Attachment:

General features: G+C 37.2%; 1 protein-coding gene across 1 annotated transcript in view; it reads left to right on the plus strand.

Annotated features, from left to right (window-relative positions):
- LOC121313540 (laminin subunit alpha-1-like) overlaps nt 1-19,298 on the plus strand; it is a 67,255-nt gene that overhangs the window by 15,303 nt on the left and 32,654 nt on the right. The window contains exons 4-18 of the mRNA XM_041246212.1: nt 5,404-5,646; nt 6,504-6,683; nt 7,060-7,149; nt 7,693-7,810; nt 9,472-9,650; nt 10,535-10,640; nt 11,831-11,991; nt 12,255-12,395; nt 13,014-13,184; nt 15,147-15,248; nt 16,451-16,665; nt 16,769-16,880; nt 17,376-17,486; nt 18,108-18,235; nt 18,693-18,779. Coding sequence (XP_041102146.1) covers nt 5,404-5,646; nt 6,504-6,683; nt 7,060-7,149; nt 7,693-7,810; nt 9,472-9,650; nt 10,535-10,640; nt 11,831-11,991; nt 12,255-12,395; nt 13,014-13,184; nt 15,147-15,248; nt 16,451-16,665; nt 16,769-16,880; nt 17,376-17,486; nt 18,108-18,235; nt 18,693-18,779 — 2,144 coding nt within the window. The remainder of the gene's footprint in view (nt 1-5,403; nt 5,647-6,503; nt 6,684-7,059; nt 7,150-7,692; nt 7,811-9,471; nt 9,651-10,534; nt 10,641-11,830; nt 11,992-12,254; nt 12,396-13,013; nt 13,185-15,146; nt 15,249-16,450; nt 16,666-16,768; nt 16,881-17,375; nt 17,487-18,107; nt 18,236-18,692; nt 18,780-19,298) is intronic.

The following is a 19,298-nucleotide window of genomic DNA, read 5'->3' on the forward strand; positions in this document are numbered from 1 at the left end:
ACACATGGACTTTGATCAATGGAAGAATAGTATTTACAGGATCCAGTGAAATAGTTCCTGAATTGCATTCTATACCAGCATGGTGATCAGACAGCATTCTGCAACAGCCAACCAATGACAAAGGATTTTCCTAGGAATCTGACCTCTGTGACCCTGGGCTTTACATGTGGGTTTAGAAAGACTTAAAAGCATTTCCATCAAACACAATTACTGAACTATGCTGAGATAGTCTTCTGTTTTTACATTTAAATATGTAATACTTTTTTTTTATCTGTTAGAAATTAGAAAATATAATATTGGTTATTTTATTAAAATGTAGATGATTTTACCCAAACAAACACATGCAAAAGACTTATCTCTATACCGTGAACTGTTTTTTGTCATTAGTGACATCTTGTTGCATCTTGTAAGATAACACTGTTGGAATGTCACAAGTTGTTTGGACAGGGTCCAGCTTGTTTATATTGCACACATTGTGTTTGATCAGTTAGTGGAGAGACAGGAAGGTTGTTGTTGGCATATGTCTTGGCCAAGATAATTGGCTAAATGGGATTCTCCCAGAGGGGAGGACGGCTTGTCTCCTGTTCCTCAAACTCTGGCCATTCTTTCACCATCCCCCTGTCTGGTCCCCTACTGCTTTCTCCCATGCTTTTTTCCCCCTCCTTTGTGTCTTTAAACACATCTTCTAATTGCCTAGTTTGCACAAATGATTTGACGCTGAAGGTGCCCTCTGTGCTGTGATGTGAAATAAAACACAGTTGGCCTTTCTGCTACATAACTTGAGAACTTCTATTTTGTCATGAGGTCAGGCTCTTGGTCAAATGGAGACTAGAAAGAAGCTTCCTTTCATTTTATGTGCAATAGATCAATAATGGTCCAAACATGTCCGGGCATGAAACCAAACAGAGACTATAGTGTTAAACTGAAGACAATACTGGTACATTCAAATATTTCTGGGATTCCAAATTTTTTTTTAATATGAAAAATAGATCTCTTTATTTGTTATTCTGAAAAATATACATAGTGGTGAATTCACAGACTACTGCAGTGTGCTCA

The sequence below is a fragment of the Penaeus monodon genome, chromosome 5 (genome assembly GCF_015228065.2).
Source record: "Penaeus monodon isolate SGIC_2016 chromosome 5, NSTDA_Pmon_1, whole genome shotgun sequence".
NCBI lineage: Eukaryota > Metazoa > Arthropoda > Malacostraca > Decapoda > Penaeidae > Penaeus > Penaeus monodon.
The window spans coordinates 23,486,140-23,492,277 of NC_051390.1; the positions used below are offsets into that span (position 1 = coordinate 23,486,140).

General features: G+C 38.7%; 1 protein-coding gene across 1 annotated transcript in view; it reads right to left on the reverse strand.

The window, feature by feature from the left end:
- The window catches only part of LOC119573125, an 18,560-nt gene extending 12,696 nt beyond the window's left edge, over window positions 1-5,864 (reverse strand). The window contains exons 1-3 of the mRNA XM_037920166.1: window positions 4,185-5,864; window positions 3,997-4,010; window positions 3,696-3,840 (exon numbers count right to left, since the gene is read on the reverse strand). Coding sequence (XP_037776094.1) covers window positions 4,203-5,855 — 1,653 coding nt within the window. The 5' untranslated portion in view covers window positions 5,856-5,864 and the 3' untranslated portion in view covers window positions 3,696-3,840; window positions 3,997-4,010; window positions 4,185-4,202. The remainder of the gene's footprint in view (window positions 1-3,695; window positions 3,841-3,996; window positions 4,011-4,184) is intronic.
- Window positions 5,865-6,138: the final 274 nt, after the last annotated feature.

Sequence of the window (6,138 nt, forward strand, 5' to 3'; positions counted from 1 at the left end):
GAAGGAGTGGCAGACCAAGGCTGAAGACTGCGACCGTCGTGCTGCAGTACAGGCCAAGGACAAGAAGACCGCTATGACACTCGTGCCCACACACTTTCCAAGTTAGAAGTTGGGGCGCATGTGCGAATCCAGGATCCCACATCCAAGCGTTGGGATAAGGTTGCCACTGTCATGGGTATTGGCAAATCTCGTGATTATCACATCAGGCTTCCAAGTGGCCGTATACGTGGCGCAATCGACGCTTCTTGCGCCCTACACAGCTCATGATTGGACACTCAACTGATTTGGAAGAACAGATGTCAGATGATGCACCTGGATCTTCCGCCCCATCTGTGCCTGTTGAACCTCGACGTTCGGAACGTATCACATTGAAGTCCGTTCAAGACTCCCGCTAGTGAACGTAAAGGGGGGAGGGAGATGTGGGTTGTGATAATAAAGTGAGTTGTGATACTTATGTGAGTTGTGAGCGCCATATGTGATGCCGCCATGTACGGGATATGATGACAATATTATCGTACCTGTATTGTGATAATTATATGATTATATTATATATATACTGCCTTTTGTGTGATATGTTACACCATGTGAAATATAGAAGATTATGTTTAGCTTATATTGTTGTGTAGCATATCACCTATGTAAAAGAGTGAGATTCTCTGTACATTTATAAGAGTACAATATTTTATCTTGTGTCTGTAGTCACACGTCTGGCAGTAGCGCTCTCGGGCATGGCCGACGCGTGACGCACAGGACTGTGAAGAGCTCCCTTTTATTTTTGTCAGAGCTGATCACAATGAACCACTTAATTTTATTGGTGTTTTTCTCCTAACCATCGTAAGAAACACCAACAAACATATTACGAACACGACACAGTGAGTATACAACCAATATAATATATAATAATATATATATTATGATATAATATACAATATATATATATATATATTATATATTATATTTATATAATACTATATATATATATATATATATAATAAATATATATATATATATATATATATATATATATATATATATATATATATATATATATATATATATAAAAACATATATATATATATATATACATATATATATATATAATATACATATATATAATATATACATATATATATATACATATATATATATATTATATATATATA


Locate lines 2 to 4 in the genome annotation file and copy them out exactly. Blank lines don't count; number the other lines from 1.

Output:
Annotated features, from left to right (window-relative positions):
- LOC121313540 (laminin subunit alpha-1-like) overlaps nt 1-19,298 on the plus strand; it is a 67,255-nt gene that overhangs the window by 15,303 nt on the left and 32,654 nt on the right. The window contains exons 4-18 of the mRNA XM_041246212.1: nt 5,404-5,646; nt 6,504-6,683; nt 7,060-7,149; nt 7,693-7,810; nt 9,472-9,650; nt 10,535-10,640; nt 11,831-11,991; nt 12,255-12,395; nt 13,014-13,184; nt 15,147-15,248; nt 16,451-16,665; nt 16,769-16,880; nt 17,376-17,486; nt 18,108-18,235; nt 18,693-18,779. Coding sequence (XP_041102146.1) covers nt 5,404-5,646; nt 6,504-6,683; nt 7,060-7,149; nt 7,693-7,810; nt 9,472-9,650; nt 10,535-10,640; nt 11,831-11,991; nt 12,255-12,395; nt 13,014-13,184; nt 15,147-15,248; nt 16,451-16,665; nt 16,769-16,880; nt 17,376-17,486; nt 18,108-18,235; nt 18,693-18,779 — 2,144 coding nt within the window. The remainder of the gene's footprint in view (nt 1-5,403; nt 5,647-6,503; nt 6,684-7,059; nt 7,150-7,692; nt 7,811-9,471; nt 9,651-10,534; nt 10,641-11,830; nt 11,992-12,254; nt 12,396-13,013; nt 13,185-15,146; nt 15,249-16,450; nt 16,666-16,768; nt 16,881-17,375; nt 17,487-18,107; nt 18,236-18,692; nt 18,780-19,298) is intronic.

The following is a 19,298-nucleotide window of genomic DNA, read 5'->3' on the forward strand; positions in this document are numbered from 1 at the left end: